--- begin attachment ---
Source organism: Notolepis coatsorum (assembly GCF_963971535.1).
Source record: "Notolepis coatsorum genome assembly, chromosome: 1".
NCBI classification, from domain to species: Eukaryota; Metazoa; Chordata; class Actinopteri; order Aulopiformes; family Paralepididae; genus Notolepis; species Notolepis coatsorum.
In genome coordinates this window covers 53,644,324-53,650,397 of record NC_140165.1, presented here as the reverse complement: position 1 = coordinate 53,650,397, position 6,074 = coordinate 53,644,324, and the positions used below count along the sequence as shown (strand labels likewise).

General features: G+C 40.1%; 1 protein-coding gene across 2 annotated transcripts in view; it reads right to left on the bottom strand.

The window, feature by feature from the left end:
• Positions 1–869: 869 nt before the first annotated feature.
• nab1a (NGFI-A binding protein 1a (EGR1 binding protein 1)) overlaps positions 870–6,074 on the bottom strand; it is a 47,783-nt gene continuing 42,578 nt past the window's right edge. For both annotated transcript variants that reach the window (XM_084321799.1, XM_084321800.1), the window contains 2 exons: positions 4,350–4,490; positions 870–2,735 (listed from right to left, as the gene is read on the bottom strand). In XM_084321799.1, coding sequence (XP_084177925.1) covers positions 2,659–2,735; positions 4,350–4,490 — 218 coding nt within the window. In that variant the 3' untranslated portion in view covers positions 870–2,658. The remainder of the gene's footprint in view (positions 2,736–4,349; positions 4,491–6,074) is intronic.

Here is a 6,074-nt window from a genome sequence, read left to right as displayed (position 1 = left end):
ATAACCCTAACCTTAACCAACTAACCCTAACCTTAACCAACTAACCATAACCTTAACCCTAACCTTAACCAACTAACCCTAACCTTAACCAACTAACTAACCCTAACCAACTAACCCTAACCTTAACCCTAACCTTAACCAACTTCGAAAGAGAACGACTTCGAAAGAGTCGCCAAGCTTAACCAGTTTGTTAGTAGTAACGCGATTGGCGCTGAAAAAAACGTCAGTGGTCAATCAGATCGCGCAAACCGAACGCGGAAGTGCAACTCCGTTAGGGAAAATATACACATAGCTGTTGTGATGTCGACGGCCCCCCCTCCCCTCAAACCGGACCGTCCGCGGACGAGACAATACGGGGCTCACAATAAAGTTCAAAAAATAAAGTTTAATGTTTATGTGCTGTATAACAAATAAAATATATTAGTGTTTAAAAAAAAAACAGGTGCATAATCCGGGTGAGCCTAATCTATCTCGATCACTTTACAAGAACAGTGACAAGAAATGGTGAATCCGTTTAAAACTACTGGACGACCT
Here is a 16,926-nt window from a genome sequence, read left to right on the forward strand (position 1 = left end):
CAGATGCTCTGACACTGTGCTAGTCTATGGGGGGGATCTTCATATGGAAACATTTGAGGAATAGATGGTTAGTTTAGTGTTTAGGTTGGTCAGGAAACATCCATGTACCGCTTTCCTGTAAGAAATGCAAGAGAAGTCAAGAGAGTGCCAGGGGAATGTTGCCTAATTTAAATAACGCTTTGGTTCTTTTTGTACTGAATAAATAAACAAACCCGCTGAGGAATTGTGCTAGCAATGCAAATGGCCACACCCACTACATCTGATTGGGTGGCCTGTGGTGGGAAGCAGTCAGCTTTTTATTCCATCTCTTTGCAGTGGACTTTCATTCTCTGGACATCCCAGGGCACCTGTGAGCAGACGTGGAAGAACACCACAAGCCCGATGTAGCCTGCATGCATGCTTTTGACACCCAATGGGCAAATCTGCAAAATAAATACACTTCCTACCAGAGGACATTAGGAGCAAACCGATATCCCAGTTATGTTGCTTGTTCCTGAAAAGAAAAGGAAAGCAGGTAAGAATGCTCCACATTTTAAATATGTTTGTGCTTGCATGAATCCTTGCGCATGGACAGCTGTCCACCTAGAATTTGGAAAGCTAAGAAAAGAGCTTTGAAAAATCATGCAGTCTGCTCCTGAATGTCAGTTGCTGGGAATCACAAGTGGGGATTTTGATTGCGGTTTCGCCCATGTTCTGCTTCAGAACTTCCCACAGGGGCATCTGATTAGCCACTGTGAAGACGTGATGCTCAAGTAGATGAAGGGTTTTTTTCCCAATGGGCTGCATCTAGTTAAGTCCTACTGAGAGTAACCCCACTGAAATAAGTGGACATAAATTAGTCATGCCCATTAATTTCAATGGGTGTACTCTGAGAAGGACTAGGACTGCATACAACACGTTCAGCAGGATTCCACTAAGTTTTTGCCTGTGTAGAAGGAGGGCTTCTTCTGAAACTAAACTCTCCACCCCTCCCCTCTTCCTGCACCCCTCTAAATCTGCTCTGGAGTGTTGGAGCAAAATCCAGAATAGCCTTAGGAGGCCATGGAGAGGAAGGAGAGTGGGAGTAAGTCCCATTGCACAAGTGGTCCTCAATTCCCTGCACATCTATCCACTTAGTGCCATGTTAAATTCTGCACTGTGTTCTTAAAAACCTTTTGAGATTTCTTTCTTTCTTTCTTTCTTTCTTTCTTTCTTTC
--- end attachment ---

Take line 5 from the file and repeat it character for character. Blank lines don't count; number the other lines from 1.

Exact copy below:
General features: G+C 40.1%; 1 protein-coding gene across 2 annotated transcripts in view; it reads right to left on the bottom strand.